Will cheap RAM damage my Computer?

makismagoo99

macrumors regular
Original poster
Aug 17, 2006
229
0
I'm a relative novice when it comes to computer hardware. I will be purchasing a new Macbook in the next week or so. I want to upgrade the RAM to 2gb. I have searched the forums and haven't found anything relating to what I'm wondering. My question is this: if I buy cheap RAM and it turns out bad, will it damage my computer? or would I just need to replace the RAM? I know I can get G.Skill ram on Newegg for $80 a stick (much better than the $120 from crucial), and it has a lifetime warranty. So i wouldn't have too big of an issue with sending it back for replacements if it breaks. My problem would be if it damages my computer. Also, if it does damage my computer, I'm guessing Applecare would't cover it. Does anyone know otherwise? Thanks!
 

tipdrill407

macrumors 6502
May 26, 2006
373
0
Yes it is possible, and it's not just cheap ram that can do damage. However damage to a computer resulting from DIY ram upgrades are rare.
 

Lollypop

macrumors 6502a
Sep 13, 2004
829
0
Johannesburg, South Africa
I dont really see how cheap memory can damage your mac, it might be a bit less stable than with expensive memory, but your macbook uses a standard intel chipset, and most memory manufacturers make their memory to comply to JEDEC standards that intel also adherese to, so I would be very surprised if stability is impacted very much.

Just check the memory timing of the cheaper memory, a lot of cheaper modules have slower speeds (as in latencies) and that might impact the performance a bit, but I think Apple uses the slower type anyway so you might not nothice a thing.... :D
 

wako

macrumors 65816
Jun 6, 2005
1,404
1
If COULD damage your RAM in rare cases. The rarest case would be if the RAM you bought doesnt actually meet the required specs in power consumption. For example, if you stick in RAM that is suppose to use 2.6 volts but it actually only uses 2 volts, something bad can definitely happen either the RAM or the motherboard.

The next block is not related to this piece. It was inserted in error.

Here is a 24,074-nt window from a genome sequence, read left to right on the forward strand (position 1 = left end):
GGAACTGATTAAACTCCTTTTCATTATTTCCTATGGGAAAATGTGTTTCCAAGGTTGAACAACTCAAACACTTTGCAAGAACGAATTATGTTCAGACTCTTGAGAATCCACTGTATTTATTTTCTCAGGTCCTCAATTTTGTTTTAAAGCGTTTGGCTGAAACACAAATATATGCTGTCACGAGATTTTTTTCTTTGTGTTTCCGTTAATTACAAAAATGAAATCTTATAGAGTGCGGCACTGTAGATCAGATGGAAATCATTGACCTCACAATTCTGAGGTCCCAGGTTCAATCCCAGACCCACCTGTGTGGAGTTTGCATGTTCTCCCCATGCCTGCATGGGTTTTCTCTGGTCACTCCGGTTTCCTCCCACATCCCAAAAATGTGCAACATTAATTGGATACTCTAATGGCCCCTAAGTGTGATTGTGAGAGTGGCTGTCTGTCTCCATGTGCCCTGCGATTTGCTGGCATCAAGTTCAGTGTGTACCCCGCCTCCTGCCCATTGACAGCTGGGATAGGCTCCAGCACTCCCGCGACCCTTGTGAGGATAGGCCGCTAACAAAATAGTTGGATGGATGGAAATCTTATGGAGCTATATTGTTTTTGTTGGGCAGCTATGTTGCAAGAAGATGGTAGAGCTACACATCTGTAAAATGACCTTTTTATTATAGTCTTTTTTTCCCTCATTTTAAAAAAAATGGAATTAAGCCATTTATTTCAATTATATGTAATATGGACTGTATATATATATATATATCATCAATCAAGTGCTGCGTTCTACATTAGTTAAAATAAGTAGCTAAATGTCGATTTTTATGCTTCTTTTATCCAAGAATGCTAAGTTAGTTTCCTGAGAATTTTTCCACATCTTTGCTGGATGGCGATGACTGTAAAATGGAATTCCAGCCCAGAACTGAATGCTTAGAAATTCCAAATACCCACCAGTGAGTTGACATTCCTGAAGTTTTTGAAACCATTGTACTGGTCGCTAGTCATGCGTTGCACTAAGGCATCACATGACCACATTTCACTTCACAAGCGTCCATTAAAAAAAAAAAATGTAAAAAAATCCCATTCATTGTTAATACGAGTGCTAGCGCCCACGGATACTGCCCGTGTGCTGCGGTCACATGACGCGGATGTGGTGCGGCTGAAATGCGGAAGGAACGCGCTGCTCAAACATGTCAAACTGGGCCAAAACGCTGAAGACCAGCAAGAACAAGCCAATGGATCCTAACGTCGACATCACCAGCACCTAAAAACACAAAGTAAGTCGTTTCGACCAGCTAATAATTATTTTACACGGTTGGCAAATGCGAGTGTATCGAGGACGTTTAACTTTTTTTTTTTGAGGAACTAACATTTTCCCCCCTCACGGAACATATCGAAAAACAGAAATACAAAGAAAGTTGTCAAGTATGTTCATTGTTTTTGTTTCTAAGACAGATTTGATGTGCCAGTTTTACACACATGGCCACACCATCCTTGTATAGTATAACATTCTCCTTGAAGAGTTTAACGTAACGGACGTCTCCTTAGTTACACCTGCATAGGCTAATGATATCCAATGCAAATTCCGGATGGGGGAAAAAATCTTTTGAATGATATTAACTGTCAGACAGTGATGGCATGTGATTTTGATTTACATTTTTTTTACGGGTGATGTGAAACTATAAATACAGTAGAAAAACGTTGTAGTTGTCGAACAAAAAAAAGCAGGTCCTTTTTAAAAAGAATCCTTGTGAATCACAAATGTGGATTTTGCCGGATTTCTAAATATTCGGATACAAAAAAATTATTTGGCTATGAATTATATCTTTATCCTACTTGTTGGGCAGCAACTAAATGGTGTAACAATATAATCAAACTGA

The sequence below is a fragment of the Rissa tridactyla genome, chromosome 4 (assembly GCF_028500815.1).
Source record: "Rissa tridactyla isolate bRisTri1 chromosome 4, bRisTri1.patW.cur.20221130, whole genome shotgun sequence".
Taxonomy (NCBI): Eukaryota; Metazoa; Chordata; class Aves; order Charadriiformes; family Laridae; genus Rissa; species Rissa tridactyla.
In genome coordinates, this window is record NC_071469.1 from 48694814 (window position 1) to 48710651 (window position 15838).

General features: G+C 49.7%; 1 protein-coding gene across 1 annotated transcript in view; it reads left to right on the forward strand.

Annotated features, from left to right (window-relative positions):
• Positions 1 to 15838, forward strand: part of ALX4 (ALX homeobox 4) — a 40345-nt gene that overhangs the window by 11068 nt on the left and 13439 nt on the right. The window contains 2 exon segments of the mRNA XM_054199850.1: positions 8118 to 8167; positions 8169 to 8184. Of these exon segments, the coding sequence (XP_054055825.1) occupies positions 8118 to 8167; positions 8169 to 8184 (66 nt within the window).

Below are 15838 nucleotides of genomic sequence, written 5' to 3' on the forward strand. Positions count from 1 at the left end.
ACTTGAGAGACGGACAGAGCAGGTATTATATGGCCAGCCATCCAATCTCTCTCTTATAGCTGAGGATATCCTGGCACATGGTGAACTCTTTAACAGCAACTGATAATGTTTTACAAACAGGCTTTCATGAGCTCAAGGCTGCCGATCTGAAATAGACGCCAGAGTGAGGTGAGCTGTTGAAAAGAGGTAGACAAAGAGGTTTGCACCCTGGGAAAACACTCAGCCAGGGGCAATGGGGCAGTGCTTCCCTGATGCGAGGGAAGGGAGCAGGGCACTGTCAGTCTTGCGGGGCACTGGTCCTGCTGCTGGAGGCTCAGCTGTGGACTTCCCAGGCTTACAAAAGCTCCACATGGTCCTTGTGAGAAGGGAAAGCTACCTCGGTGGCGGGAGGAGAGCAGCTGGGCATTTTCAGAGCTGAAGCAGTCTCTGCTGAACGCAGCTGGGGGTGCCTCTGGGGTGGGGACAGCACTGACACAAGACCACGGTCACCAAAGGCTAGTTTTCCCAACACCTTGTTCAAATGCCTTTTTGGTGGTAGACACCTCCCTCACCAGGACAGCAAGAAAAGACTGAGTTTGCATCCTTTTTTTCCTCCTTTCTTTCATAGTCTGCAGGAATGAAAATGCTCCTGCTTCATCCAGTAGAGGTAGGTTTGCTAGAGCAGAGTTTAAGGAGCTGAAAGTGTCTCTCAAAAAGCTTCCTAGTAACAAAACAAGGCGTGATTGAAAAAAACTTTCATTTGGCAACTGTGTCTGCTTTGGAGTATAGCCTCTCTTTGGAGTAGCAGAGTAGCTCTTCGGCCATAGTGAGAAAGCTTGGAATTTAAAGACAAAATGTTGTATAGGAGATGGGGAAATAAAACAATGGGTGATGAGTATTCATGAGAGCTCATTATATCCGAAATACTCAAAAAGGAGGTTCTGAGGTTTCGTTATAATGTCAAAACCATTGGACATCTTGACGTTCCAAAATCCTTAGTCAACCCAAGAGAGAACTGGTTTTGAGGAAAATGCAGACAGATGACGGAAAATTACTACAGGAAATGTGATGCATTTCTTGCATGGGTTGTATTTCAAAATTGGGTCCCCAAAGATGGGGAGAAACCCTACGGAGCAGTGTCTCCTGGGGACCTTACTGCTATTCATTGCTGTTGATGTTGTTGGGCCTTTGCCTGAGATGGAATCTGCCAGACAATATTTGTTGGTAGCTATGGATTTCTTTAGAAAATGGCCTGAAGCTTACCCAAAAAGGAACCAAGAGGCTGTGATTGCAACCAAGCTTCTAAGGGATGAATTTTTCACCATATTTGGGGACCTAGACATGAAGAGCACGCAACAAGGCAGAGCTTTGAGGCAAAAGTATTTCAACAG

It doesnt have to be cheap RAM for it to do this. It can be top of the line RAM. It is just less likely for the more expensive because more than likely they test it thoroughly that everything is what it should be
 

goldmotorola

macrumors newbie
Sep 2, 2006
2
0
Stay away from cheap memory. I bought an Intel Imac 20" along with a $60 512 stick (compare to Apple's $100 512 stick) and it hosed the machine beyond repair. The OS would consistently crash and sometimes the machine would fail to boot. I actually had to return the mac and exchange it for another one. No problems with the Apple RAM.
 

Habusho

macrumors 6502
Aug 12, 2006
317
0
I personally don't think there is any reason to worry about cheap ram. If it's defective send it for an rma. the best thing to do would be to run a ram testing program. I know windows has one but I can't think of what it is in OSx. If you're running a mac pro that's a whole other case entirely. You need heavy duty heat sinks etc. for those things.
 

archurban

macrumors 6502a
Aug 4, 2004
918
0
San Francisco, CA
yeah, ram is the matter. it's important. you don't expect to bring it back for getting replace. it should be OK once you installed. so you have to choose mid range of price ram. it's safe.
 

DwightSchrute

macrumors member
Jul 22, 2006
92
0